New Technology Contributes to a Better Process for Patient Flow and Sales


When Lisa Genovese, OD, and her husband, Jason MacLaughlin, OD, purchased a two-location practice from an optician who had owned the business for 30 years, they knew they couldn’t make too many changes too quickly. But some changes were necessary. “An optometrist came to the office once a week. There was no autorefractor; there was no electronic medical records system. We were inheriting a patient base that wasn’t accustomed to technology,” she recalls. The first year they owned it, the goal was to win over the patient base. That apparently worked, she says, as Insight Eye Care in Lockport and Williamsville, New York, has tripled its patient base with the new services they’ve added.

Some of their additions were in terms of doctor-power: Adrienne Cassata, OD, is a pediatric specialist who has helped the practice expand its patient base of families with young children. But much of the growth has come from the efficiency of automated equipment and processes. Key among these is the Phoroptor® VRx Digital Refraction System from Reichert Technologies, which is in one of the two exam lanes of their smaller office and in two of the exam lanes in their larger office—for which they recently moved to a new building about a half mile away.

No down time

“The technology is something patients notice. That’s particularly true of the automated refraction because it’s so easy for patients of all ages and also because it has helped us change the way we move patients through the office,” she says. When a patient comes in for a comprehensive annual eye exam, the refraction is the first and most important part of the exam, so the patient comes into one of the exam lanes with the Phoroptor VRx. At the end of the refraction process, which typically takes her less than five minutes, the doctor dilates the patient’s eyes and sends the patient to the optical dispensary. “I don’t want patients to just sit and wait for 20 minutes while their eyes are dilating. They can use that time to select their new eyewear,” she says.

The dilated patient is brought back into the exam lane with the manual Reichert Phoroptor® (as by now, a new patient is in the Phoroptor VRx-equipped lane), and Dr. Genovese finishes the rest of the exam. “A technician will escort the patient back into the room, and I always enjoy asking about the experience in the optical. ‘What did you pick out?’ It’s very efficient,” she says.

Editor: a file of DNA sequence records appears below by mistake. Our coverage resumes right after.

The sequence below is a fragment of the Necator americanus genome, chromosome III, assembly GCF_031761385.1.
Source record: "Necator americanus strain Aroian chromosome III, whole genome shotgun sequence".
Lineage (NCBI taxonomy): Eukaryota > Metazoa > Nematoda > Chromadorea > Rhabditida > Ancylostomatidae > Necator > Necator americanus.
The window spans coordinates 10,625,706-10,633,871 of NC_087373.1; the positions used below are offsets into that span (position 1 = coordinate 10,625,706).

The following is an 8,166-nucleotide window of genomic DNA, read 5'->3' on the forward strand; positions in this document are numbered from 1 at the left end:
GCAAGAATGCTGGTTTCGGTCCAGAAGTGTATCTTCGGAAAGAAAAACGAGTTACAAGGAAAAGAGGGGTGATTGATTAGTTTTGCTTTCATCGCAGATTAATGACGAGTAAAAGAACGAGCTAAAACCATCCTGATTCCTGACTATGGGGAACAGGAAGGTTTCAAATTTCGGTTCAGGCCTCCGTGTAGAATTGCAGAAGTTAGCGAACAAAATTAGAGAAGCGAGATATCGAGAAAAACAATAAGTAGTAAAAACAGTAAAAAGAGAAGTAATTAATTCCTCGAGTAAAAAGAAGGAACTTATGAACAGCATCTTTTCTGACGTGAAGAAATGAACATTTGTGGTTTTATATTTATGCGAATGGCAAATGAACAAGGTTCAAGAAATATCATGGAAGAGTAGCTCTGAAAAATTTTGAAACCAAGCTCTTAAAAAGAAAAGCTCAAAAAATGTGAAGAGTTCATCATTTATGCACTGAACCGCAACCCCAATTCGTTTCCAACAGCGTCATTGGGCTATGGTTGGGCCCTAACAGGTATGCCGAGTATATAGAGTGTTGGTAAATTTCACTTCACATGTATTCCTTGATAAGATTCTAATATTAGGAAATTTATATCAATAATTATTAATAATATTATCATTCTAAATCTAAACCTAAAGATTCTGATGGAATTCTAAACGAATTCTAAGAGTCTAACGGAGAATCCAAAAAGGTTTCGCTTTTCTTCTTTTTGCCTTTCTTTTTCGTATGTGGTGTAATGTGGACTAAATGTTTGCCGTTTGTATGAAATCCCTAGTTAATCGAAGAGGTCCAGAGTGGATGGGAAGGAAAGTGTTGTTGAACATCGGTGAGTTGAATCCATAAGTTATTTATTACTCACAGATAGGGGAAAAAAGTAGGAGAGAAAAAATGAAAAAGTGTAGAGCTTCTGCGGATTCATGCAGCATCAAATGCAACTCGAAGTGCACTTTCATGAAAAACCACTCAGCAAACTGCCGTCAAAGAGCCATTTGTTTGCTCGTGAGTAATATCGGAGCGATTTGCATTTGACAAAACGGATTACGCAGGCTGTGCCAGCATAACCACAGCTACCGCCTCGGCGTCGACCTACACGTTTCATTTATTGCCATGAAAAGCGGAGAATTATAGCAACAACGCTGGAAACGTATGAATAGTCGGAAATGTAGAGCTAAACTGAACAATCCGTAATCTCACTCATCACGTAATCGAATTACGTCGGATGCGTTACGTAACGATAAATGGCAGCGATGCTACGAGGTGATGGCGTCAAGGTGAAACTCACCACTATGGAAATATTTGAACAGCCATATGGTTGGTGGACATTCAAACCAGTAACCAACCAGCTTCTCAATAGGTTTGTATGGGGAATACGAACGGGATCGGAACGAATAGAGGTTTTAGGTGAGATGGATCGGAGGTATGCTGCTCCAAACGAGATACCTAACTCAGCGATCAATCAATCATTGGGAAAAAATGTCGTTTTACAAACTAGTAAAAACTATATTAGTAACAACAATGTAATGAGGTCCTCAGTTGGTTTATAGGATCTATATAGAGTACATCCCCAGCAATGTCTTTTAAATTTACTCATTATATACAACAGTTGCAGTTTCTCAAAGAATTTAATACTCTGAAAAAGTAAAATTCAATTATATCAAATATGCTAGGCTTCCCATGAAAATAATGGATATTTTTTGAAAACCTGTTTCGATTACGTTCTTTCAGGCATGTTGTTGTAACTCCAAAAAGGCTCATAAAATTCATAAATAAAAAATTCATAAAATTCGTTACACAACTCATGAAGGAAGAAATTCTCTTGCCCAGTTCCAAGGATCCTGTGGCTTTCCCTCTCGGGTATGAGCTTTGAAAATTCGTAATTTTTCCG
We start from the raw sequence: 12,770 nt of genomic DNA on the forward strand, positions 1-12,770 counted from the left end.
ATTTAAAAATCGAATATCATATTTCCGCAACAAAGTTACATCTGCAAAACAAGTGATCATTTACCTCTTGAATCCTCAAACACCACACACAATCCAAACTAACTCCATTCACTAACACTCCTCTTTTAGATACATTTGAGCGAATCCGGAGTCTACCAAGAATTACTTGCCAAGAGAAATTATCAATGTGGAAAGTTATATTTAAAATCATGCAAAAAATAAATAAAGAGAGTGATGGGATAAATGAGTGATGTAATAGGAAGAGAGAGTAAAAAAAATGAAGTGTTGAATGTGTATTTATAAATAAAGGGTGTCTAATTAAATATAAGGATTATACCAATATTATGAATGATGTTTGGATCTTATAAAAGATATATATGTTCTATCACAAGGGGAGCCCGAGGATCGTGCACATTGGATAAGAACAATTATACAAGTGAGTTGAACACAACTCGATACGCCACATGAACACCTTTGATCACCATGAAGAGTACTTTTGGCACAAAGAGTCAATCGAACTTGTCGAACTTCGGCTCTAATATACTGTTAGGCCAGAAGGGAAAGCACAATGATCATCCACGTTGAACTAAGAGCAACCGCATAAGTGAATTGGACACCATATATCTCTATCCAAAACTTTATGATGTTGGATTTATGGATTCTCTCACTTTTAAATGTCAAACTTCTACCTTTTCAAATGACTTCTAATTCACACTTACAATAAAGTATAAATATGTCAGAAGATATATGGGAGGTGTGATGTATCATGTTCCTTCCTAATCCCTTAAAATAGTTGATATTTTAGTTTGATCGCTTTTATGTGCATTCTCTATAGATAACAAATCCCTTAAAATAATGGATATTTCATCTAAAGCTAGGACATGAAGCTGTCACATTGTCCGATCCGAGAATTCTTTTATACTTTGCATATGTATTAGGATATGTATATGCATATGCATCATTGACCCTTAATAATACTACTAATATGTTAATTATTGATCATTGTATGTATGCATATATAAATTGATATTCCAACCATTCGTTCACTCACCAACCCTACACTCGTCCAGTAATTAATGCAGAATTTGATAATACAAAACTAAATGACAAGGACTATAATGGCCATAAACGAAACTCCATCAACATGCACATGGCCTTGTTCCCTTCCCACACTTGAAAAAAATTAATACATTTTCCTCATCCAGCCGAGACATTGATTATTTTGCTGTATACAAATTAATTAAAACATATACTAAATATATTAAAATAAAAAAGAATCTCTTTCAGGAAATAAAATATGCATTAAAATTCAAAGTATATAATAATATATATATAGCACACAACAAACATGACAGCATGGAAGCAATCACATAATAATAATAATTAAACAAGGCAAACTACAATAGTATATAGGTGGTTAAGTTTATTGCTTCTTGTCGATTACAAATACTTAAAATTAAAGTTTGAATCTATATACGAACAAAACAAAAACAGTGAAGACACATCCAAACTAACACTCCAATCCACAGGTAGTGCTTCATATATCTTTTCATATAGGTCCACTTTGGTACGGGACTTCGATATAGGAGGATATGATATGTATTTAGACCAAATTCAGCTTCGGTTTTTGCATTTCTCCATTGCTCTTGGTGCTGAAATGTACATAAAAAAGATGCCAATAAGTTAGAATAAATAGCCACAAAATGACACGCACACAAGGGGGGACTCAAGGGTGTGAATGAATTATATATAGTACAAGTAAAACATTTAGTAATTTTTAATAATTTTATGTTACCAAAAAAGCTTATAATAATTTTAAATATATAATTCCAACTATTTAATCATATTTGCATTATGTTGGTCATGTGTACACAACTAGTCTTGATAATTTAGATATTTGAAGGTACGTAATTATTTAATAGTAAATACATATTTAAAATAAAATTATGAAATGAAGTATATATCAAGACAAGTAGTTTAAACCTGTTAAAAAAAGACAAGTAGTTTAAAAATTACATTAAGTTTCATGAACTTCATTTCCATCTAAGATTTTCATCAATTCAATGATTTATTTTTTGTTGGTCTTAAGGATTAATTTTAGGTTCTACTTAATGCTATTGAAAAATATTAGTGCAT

Better capture rate

It’s also very profitable. Dr. Genovese says that her capture rate has increased as a result of both the process and the technology itself. The process helps because patients are more likely to purchase eyewear during their intermediate time in the dispensary. They don’t feel the usual rush to leave that they might feel at the very end of the eye exam.

The technology also helps. “Being able to compare the old prescription and the new prescription instantly in the Phoroptor VRx is important. That helps patients see for themselves the benefits of updating their prescription,” she says. The speed at which the refraction can be done is also helpful.

Patients appreciate the efficiency. “We’re also able to illustrate for parents what their child’s vision is,” she says. “Plus, with one click of the button, the prescription is transferred into the EMR system. I’d feel lost if I had to start inputting this data manually.” The tabletop controller with a touchscreen display lets her enter higher powers and more options faster than a manual phoropter can cover. Having the technology builds on her practice brand of providing high-tech, high-touch, superior patient care.

Dr. Genovese and Dr. MacLaughlin had been working for a busy ophthalmology practice for years. They joke that they felt ready to slow down—but buying two practice locations is hardly slowing down. It is, however, giving them greater control and satisfaction.

The doctors recently moved their growing practice into a new location.